Hints from HR: Emma Miller, HR Manager at Billabong Group – Australia
In the world of job searching something as small as a typo could mean the difference between getting the job or not. Add into that today’s world of online job applications and the chances of sending off a cover letter with mistyped words or poor grammar are tenfold especially if you’re doing it from your smartphone. Plus, unfortunately with job ads more accessible thanks to the online world of recruitment, this means more people apply so more competition for you and more work for employers.
Facing the monumental task of filtering through hundreds if not thousands of applications to find the right new hire, employers look for almost any reason to cut down the list by knocking people out of the running for something as seemingly unimportant as a misspelled word.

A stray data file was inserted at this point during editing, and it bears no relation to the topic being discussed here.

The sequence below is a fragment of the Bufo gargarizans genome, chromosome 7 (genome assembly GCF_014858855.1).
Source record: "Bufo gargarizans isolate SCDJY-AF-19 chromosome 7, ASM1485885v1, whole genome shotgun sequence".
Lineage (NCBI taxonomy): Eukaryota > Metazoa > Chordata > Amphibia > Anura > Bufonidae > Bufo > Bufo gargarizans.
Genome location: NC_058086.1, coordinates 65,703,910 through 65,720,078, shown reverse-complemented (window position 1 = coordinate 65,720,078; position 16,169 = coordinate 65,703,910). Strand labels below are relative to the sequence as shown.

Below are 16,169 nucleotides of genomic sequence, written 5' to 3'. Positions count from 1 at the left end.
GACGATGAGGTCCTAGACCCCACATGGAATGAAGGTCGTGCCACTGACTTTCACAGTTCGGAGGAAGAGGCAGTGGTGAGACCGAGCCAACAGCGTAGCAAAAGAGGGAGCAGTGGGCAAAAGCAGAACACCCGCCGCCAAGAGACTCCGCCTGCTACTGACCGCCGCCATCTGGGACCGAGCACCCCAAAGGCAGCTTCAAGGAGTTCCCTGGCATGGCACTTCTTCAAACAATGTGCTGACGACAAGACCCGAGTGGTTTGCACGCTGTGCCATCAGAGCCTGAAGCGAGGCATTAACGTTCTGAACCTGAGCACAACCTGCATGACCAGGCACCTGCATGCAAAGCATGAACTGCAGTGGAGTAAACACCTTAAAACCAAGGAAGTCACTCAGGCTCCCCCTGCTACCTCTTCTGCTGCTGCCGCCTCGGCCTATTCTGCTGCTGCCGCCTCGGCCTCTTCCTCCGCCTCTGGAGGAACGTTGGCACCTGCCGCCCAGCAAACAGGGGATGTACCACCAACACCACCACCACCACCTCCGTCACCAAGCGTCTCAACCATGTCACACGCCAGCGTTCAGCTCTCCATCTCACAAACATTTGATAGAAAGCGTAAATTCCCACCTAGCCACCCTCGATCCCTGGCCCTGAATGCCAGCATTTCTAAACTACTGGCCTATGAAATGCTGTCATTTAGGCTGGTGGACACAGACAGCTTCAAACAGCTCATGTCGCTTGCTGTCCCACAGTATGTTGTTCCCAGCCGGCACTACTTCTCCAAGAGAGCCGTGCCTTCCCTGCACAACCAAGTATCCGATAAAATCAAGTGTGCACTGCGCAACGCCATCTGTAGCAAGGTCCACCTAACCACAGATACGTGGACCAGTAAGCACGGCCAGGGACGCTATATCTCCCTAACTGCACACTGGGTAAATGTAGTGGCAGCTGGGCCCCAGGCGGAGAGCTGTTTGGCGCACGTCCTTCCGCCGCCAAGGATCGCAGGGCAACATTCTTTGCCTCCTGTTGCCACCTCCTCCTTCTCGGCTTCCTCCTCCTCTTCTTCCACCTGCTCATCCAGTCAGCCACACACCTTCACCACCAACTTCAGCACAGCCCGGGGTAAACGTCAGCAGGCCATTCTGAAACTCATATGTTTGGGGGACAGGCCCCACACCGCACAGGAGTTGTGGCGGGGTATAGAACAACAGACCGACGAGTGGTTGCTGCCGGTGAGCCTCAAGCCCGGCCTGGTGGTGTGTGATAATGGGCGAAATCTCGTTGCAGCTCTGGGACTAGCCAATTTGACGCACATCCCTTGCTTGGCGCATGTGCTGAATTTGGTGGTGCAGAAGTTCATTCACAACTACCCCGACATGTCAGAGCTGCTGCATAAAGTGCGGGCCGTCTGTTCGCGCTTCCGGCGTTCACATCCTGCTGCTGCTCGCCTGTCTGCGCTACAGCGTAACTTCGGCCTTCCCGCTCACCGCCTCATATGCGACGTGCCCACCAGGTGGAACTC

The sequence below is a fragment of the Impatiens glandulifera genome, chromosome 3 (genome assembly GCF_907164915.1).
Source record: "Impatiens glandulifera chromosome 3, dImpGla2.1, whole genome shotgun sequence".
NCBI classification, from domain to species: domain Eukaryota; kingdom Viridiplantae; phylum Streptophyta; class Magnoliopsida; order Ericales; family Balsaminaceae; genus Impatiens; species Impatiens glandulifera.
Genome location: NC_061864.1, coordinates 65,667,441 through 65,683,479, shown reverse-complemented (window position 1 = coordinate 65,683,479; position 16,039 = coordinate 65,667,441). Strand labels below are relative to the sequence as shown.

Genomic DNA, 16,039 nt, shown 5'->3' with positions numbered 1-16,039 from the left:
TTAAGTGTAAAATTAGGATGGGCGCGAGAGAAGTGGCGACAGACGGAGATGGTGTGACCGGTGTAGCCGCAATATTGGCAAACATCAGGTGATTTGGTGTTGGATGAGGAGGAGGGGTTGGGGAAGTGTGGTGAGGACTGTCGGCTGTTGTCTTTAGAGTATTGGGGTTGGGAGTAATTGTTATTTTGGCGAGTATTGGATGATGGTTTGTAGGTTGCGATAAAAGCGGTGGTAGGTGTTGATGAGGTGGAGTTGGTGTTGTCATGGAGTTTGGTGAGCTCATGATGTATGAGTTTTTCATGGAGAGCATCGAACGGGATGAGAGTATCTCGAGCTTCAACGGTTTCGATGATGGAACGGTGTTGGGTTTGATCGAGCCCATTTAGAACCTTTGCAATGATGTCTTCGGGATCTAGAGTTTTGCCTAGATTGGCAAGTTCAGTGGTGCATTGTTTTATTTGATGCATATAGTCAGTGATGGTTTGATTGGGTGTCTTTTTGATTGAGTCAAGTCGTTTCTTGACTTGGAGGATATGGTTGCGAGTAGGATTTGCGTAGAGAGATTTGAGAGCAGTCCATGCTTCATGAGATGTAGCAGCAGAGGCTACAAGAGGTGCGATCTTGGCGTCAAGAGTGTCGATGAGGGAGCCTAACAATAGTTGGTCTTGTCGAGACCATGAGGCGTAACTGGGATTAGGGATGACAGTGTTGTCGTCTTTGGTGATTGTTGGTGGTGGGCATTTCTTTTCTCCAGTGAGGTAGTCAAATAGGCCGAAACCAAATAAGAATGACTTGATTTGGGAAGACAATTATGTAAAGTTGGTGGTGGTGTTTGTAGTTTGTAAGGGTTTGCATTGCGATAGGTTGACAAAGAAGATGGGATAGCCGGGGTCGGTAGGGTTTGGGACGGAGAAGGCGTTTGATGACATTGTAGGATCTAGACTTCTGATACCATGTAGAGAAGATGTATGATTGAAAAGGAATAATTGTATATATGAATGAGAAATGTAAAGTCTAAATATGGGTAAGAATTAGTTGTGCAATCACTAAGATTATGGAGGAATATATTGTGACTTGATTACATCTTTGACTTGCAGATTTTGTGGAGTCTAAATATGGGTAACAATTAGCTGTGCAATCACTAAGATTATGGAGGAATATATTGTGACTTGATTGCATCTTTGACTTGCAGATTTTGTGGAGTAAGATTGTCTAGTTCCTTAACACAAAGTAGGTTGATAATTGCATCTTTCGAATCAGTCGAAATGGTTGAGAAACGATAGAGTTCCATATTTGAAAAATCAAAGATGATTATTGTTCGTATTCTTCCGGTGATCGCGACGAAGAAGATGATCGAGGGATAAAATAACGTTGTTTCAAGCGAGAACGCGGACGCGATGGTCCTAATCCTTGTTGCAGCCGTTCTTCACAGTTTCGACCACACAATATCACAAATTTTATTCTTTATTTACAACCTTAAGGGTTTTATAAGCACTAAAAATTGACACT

In fact, Emma Miller, HR Manager for Billabong Group Australia, says that the first thing she notices in a resume are, “Spelling errors!”
Don’t let something this preventable eliminate you prematurely from the game. It pays to take your time and triple check your spelling before hitting “apply” – better still, get someone else to run their eye over it.
Read on to get more insights and advice from Emma in this edition of Hints from HR…
Billabong Group – Australia
Billabong was founded in 1973 by Gordon and Rena Merchant in Australia’s Gold Coast. The name “billabong” is derived from the Wiradjuri word “bilabaŋ” that refers to a “creek that runs only during the rainy season”.